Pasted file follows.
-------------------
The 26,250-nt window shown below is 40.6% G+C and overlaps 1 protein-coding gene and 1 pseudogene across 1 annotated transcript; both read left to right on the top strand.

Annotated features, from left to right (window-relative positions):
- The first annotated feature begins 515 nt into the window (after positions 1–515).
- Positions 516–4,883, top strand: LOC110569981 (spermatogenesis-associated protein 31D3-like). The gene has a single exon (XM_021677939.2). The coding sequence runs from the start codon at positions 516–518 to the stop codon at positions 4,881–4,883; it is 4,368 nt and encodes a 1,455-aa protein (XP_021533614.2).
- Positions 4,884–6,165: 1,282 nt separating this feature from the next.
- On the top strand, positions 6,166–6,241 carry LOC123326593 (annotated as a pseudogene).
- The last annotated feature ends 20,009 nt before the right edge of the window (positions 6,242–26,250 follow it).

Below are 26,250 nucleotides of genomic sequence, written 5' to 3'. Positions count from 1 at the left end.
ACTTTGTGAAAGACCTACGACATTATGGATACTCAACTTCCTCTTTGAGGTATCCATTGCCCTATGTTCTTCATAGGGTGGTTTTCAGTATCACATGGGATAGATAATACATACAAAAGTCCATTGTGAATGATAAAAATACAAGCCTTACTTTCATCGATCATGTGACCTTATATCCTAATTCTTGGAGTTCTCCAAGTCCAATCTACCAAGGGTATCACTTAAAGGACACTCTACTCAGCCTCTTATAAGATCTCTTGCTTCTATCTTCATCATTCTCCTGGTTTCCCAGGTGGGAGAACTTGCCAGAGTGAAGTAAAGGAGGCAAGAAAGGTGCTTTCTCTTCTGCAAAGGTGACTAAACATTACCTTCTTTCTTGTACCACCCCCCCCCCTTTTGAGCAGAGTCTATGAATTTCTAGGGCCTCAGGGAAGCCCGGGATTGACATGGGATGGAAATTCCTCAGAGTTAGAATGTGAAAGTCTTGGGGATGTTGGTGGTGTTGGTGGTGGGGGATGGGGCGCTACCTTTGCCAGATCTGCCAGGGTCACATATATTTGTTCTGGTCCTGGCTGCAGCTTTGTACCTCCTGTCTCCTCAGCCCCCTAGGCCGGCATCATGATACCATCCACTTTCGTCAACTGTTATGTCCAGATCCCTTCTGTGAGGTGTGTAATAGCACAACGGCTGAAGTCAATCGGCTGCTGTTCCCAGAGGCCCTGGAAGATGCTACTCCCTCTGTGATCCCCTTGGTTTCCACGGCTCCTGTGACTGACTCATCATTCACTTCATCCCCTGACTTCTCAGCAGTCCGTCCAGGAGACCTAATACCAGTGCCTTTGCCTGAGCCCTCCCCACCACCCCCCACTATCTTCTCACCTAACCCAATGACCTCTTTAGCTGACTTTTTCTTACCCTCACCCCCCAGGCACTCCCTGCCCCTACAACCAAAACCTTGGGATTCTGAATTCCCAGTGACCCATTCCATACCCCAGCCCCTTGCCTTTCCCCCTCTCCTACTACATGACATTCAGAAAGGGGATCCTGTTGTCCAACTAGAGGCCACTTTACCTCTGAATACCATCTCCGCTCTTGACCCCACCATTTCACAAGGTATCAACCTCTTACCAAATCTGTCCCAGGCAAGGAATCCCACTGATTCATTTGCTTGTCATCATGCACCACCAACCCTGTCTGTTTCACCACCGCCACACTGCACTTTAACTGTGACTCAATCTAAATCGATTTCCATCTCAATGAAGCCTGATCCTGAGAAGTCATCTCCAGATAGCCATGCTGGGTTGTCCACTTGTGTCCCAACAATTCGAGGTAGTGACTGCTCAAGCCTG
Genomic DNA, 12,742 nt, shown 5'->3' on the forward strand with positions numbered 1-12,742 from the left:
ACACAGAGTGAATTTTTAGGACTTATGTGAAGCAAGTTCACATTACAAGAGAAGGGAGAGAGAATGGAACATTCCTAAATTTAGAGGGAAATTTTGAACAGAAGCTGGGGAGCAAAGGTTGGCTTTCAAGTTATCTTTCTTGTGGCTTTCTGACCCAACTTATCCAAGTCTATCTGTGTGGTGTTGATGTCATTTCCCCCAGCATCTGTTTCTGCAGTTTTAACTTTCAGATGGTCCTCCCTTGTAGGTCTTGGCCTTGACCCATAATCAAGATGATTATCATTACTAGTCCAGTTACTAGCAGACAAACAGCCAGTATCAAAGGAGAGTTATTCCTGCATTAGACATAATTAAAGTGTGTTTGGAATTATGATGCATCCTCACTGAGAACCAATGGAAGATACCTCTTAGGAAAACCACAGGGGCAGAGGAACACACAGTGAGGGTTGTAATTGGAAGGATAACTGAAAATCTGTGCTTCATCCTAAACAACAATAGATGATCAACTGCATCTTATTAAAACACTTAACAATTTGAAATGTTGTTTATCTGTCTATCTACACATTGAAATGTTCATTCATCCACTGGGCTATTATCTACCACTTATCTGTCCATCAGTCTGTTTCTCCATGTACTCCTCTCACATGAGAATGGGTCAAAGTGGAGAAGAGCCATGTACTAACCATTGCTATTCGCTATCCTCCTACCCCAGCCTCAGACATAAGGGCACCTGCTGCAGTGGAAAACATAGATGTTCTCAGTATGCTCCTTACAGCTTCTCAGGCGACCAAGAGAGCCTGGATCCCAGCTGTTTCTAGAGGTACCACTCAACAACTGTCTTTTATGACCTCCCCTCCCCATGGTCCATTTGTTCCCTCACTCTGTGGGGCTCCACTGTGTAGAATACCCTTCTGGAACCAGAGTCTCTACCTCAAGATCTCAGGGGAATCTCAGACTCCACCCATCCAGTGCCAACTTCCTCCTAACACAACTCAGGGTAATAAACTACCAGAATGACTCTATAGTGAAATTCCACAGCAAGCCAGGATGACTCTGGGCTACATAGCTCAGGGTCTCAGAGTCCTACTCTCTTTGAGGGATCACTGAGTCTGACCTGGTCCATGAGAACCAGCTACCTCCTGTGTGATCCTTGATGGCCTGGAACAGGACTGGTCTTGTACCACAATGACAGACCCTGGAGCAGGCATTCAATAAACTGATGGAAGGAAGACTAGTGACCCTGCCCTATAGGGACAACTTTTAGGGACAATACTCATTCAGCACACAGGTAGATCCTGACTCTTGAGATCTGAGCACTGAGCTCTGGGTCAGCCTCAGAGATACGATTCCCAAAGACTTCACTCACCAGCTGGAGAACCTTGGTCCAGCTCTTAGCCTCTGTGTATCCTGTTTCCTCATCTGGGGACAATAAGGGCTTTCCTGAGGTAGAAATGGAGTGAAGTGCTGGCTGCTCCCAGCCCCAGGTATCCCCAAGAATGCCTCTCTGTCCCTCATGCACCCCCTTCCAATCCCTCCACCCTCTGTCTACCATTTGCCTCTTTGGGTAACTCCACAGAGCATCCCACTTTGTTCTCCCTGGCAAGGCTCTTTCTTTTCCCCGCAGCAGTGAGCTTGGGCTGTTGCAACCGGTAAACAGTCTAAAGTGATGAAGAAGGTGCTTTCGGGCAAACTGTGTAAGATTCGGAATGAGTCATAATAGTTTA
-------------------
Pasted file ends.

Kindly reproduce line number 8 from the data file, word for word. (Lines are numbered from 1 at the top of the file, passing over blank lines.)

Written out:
Below are 26,250 nucleotides of genomic sequence, written 5' to 3'. Positions count from 1 at the left end.